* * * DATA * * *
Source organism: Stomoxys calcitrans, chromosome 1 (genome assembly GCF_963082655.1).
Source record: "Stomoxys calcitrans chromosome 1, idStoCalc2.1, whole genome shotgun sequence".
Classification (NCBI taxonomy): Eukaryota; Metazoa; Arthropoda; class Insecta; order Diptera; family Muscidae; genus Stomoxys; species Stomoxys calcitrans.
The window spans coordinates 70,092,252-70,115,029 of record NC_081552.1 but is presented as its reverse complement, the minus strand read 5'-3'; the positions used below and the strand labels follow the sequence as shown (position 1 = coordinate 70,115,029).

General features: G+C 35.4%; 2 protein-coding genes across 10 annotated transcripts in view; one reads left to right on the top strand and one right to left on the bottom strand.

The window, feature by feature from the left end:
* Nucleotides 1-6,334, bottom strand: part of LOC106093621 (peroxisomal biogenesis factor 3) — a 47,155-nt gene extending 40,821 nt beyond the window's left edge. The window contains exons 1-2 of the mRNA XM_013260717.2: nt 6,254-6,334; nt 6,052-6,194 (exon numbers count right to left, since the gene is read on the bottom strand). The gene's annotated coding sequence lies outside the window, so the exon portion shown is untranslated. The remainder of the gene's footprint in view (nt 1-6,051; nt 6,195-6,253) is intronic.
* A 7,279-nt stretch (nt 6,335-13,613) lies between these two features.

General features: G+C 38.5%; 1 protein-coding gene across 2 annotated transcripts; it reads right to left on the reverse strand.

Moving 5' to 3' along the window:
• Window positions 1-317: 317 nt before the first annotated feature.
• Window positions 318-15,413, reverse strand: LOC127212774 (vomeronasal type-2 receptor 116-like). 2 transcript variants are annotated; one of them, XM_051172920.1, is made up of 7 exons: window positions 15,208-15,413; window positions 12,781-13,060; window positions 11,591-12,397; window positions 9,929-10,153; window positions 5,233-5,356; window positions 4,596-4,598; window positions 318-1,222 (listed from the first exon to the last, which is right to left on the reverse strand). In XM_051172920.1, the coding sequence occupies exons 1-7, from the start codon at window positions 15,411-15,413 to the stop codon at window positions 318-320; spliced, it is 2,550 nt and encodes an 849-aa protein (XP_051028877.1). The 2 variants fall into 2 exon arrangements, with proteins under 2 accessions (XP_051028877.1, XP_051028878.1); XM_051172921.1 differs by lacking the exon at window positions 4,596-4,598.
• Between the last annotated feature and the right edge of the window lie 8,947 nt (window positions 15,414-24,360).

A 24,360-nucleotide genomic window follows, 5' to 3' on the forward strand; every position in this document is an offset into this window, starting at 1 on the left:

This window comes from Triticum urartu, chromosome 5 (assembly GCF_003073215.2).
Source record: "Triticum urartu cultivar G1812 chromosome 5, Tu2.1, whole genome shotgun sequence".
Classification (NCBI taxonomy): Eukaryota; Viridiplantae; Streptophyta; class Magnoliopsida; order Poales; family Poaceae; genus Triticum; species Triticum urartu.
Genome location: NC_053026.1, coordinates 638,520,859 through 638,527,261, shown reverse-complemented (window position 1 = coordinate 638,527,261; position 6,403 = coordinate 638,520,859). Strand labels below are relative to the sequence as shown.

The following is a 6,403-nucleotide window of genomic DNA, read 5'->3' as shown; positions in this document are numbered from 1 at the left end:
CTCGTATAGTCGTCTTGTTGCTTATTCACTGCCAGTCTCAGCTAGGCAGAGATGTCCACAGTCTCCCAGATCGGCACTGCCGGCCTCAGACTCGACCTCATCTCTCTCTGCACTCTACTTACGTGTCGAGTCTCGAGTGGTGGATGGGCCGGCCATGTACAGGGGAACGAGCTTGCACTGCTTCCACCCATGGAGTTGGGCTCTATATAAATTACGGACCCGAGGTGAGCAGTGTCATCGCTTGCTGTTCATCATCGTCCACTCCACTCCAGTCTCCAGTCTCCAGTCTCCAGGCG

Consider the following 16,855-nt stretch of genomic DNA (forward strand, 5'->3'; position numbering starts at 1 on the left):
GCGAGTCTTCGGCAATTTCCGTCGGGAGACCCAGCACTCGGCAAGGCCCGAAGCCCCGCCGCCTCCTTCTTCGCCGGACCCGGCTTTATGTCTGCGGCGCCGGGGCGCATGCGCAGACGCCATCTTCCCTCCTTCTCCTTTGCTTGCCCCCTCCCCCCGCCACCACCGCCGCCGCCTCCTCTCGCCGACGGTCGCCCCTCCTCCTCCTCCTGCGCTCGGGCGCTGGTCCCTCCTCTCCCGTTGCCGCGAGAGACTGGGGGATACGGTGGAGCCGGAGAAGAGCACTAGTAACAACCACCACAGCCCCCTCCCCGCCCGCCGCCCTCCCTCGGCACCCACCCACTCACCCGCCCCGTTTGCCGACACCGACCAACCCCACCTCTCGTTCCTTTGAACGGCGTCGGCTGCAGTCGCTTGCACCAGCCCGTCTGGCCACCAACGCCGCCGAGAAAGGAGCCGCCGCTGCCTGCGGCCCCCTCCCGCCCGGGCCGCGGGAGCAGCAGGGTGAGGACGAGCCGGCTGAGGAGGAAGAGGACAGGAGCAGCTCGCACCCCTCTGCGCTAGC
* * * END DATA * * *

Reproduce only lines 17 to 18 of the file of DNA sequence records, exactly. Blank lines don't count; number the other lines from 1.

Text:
Classification (NCBI taxonomy): Eukaryota; Viridiplantae; Streptophyta; class Magnoliopsida; order Poales; family Poaceae; genus Triticum; species Triticum urartu.
Genome location: NC_053026.1, coordinates 638,520,859 through 638,527,261, shown reverse-complemented (window position 1 = coordinate 638,527,261; position 6,403 = coordinate 638,520,859). Strand labels below are relative to the sequence as shown.